The best way to predict the future is to create it.
In this TIL (Today I Learned), we will review a way on how to view keyboard key hex code. As I modify my iTerm2 (a popular terminal emulator for macOS) key shortcuts to map my tmux Ctrl + b keys, I wonder how to get the keyboard key hex codes easily.
Then I remembered that there is the xxd (a command line hex viewer and editor which is part of the vim package) command which can process keys and convert them to hex code.
To start off, we run xxd from the terminal. It will wait for a read line. Execute your keystrokes (e.g. Ctrl – b) then press enter to create a new line. After the new line add EOF (End Of File) which would corresponds to the keyboard keys Ctrl + d. After doing the process above xxd would output a hex representation of the keyboard key code that you desire.1
Another trick using xxd command is to reverse hex string like this.
I believe that the first test of a truly great man is his humility. Really great men have a curious feeling that the greatness is not in them but through them. And they see something divine in every other man and are endlessly, incredibly merciful.
— John Ruskin.
One day I was working on a driver port to macOS (Apple Macintosh OS) and the only opensource code for it can be found on Linux kernel.
Heck! The Linux kernel repository is around 2GB including all history and I only needed a specific directory inside the repository. After searching the whole internet I found an answer1.
Here are the steps to clone a specific directory from a git repository:
First and foremost you need to create a local blank repository on your workstation. git init <repo-url>
Inside the created bare repository, map the remote URL of the remote repository you want to clone. cd <repo-name> git remote add origin <remote-repo-url>
Then, setup the git config and specify that you’ll be doing a sparse checkout. git config core.sparsecheckout true
Create and add all the directories you want to checkout in the sparse-checkout file that can be found in .git/info/sparse-checkout. echo "<needed-directory>/*" >> .git/info/sparse-checkout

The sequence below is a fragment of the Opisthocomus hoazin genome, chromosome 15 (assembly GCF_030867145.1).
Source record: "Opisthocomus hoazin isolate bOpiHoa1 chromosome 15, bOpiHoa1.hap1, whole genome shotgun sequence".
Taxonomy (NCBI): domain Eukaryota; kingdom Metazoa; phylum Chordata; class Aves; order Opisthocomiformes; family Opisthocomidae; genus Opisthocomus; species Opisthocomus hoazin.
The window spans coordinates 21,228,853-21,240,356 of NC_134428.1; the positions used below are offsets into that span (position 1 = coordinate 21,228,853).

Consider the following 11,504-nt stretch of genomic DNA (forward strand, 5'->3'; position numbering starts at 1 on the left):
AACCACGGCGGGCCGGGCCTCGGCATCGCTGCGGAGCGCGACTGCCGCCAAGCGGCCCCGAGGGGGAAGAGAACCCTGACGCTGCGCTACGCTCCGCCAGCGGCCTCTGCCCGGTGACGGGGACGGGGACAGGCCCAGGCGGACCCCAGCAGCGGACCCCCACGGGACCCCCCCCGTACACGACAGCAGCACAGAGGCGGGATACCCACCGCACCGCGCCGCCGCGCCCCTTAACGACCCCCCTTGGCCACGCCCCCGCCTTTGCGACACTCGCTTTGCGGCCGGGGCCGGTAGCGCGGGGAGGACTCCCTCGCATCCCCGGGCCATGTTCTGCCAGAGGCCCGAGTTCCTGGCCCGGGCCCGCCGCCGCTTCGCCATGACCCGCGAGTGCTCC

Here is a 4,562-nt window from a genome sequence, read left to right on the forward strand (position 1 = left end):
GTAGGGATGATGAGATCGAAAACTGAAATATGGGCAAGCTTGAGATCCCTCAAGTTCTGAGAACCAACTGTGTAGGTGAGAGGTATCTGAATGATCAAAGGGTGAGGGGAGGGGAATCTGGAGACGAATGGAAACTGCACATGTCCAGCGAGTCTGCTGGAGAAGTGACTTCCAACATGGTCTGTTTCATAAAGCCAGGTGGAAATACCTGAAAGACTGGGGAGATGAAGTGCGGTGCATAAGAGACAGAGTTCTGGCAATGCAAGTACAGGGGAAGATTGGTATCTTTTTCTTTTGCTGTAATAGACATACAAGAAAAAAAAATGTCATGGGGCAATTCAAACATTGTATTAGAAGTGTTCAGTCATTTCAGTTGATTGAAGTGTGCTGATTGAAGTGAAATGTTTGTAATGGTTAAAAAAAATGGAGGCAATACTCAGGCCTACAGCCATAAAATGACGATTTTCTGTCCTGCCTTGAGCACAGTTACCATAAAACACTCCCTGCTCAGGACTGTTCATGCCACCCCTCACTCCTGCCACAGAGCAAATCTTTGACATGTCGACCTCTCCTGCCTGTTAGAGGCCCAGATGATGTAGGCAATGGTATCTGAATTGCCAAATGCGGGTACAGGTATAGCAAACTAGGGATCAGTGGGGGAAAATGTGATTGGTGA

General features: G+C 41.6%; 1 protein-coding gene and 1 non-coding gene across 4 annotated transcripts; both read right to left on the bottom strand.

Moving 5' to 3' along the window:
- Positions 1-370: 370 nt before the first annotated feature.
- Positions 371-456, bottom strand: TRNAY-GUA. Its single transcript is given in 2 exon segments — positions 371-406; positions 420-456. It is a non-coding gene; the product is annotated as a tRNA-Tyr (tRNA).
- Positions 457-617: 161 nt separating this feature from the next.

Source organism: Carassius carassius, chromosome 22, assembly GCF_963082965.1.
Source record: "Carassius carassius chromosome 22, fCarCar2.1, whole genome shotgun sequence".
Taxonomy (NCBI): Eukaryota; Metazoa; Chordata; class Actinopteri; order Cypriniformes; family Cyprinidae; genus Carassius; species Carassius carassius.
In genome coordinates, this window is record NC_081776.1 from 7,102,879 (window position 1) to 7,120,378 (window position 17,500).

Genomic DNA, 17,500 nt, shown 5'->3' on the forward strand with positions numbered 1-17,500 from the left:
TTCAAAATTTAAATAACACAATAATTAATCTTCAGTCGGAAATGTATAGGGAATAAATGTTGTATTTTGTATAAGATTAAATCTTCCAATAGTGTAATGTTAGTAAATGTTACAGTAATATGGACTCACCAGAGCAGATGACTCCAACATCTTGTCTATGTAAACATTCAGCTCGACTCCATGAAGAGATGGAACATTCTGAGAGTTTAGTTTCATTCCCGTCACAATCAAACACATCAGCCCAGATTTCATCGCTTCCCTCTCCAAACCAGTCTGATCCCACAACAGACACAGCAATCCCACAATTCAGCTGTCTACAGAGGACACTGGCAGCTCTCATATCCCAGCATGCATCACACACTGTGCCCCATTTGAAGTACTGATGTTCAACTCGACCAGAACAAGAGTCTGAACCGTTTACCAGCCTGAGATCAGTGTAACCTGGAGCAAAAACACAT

When all the above steps is done, finally pull the repository objects. git pull --depth=1 origin master
So guys if you have any questions? hit me up on my social media accounts. That’s all there is that is needed. Now its already cloned and can now be worked on.
If the freedom of speech is taken away then dumb and silent we may be led, like sheep to the slaughter.
— George Washington.
Recently, I’ve been in a situation on where I want to create a separate portable macOS Mojave1 installer but I don’t know how. I’ve compiled this steps which I gathered from multiple sources to create a boot-able macOS installer. This article will assume you are running on macOS system.
First and foremost, we download the macOS installer that we want to use from the Apple App Store. I pick the latest one (at this time of writing) which is Mojave.
After that export an environment variable to hold the output ISO filename that we will be consuming. export ISO_PATH="mac_installer.iso"
Then we create a blank dmg volume using the command hdiutil2. This command will create a HFS+J filesystem table to store the installer data with the capacity of 6GB. hdiutil create -o "$ISO_PATH.cdr" -size 6g -layout SPUD -fs HFS+J`
Mount the created volume. If you get a problem while mounting the volume, try to create the folder first using mkdir -p /Volumes/install_build. hdiutil attach "$ISO_PATH.cdr.dmg" -noverify -mountpoint /Volumes/install_build`